THE EYES For Oliver
The eyes are last to go out. They remain long after the face has disappeared regretfully into the tissue that it is made of. The tongue says good-by when the eyes have a lingering silence, for they are the searchers last to abandon the search, the ones that remain where the drowned have been washed ashore, after the lanterns staying, not saying good-by ...
The eyes have no faith in that too accessible language. For them no occasion is simple enough for a word to justify it. Existence in time, not only their own but ancestral, encloses all moments in four walls of mirrors.
Closed, they are waiting. Open, they're also waiting. They are acquainted, but they have forgotten the name of their acquaintance.
Youth is their uneasy bird, and shadows clearer than light pass through them at times, for waters are not more changeable under skies nor stones under rapids.
The eyes may be steady with that Athenian look that answers terror with stillness, or they may be quick with a purely infatuate being. Almost always the eyes hold onto an image of someone recently departed or gone a long time ago or only expected ...
The eyes are not lucky. They seem to be hopelessly inclined to linger.
They make additions that come to no final sum. It is really heard to say id their dark is worse than their light, their discoveries better or worse than not knowing.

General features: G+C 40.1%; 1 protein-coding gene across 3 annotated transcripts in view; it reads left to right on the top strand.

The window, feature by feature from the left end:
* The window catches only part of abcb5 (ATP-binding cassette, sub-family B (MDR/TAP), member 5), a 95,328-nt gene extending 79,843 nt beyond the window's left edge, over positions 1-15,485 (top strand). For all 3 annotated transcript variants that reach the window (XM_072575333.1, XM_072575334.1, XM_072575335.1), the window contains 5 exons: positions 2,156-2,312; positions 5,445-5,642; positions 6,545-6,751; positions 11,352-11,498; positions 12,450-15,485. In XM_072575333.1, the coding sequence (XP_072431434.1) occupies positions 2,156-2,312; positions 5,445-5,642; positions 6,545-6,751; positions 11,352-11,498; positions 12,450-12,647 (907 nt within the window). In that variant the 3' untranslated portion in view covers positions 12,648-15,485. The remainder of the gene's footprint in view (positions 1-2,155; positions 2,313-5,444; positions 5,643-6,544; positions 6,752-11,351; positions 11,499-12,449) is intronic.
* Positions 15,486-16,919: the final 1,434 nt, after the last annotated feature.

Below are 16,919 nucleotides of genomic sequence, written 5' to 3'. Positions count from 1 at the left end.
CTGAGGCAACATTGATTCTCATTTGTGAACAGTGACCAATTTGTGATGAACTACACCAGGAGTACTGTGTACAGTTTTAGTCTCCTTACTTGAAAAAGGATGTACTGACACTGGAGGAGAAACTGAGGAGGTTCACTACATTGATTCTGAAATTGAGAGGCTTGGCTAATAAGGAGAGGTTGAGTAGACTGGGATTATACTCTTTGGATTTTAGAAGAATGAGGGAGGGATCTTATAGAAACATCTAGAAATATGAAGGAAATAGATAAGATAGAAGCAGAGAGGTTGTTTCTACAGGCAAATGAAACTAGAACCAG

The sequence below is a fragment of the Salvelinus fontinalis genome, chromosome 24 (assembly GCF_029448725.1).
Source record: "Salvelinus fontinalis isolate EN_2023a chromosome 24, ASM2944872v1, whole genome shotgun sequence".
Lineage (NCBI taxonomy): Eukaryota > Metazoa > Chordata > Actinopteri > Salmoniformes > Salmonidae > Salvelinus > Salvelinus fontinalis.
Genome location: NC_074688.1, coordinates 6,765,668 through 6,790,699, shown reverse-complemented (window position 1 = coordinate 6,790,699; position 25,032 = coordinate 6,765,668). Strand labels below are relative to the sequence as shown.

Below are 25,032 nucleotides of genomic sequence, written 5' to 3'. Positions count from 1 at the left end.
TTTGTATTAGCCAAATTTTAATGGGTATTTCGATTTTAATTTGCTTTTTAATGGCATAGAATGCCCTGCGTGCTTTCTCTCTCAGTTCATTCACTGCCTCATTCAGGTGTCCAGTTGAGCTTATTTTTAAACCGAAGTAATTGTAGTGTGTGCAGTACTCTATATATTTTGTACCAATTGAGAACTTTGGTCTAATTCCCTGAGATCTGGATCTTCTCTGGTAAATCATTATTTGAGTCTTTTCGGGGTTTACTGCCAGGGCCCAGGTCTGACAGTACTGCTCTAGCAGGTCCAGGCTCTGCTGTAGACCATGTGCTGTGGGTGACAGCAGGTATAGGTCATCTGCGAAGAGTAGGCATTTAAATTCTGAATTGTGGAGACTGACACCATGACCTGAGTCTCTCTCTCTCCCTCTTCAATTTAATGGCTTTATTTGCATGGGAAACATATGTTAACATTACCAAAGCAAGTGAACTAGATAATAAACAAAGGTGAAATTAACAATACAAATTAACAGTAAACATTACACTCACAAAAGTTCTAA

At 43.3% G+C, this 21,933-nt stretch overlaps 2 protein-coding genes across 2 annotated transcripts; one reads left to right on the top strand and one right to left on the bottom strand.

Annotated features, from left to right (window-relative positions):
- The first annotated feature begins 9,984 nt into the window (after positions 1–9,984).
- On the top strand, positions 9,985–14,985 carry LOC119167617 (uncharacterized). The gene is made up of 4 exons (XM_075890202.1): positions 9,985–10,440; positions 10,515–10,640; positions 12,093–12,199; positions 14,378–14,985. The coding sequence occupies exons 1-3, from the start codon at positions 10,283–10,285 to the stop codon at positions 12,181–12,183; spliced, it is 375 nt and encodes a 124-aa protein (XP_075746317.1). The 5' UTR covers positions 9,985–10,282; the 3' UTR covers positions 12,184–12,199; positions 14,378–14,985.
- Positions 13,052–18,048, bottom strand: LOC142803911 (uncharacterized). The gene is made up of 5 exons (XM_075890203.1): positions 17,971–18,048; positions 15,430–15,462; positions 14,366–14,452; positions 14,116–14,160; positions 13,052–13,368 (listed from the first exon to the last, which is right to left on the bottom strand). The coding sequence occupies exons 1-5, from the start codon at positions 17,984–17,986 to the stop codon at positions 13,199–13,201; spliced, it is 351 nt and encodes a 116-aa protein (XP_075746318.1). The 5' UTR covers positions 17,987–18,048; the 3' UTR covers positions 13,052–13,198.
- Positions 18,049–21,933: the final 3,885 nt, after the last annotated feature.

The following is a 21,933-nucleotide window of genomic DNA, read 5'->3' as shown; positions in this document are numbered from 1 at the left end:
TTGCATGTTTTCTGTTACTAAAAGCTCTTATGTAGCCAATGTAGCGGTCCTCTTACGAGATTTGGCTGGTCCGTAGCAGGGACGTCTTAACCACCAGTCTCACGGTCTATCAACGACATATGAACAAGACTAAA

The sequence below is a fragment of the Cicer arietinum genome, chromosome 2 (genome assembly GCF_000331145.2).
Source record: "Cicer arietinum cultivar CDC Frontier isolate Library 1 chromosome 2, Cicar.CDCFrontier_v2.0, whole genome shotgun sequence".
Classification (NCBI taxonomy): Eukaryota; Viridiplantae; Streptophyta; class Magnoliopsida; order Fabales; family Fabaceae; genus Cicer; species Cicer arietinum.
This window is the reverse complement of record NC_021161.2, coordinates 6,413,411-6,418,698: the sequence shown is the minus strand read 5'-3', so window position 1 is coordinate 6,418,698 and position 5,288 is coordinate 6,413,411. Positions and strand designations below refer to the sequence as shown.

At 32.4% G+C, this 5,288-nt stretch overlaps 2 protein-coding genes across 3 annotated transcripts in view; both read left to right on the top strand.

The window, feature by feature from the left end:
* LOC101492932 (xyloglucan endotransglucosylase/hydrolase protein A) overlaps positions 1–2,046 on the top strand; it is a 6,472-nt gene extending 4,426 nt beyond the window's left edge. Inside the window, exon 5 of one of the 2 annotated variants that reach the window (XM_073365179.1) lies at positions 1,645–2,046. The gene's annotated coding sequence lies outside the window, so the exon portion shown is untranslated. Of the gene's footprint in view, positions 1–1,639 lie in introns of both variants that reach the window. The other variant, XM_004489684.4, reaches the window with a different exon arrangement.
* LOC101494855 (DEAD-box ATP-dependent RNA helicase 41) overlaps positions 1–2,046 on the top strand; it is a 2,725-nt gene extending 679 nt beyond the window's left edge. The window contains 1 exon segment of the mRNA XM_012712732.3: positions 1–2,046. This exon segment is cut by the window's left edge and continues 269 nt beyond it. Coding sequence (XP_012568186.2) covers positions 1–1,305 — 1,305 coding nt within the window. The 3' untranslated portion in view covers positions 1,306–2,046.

but they are last to go out, and their going out is always when they are lifted.
FAINT AS LEAF SHADOW
Faint as leaf shadow does he fade and do you fade in touching him. And as you fade, the afternoon fades with you and is cool and dim.
A wall that rises through no space, division which is shadow-thin, his eyelids close upon your eyes' quicksilver which bewilders him.
And then you softly say his name as though his name upon your tongue a wall could lift against the drift of shadow that he fades among.
Excerpted from THE COLLECTED POEMS OF TENNESSEE WILLIAMS by David Roessel and Nicholas Moschovakis. Copyright © 2002 by David Roessel and Nicholas Moschovakis. Excerpted by permission. All rights reserved. No part of this excerpt may be reproduced or reprinted without permission in writing from the publisher.
EYES TO SEE OTHERWISE A NEW DIRECTIONS BOOK
By Homero Aridjis
Translated by Lawrence Ferlinghetti
Edited by BETTY FERBER AND GEORGE McWHIRTER
Copyright © 2001 Homero Aridjis. All rights reserved.
Most Helpful Customer Reviews
Much of his poetry fails to impress me but there are a few poems which I rate very highly. Without exception, these are poems which I first heard as readings by Williams himself on a long-playing record. I couldn't find any of these poems in print and I laboriously transcribed some of them: "The Eyes", for example, and "Heavenly Grass". Over the years, I searched every now and again for printed versions of his poems, but all I could find were his plays. Until fairly recently, when this edition of his Collected Poems was published along with a CD of his readings.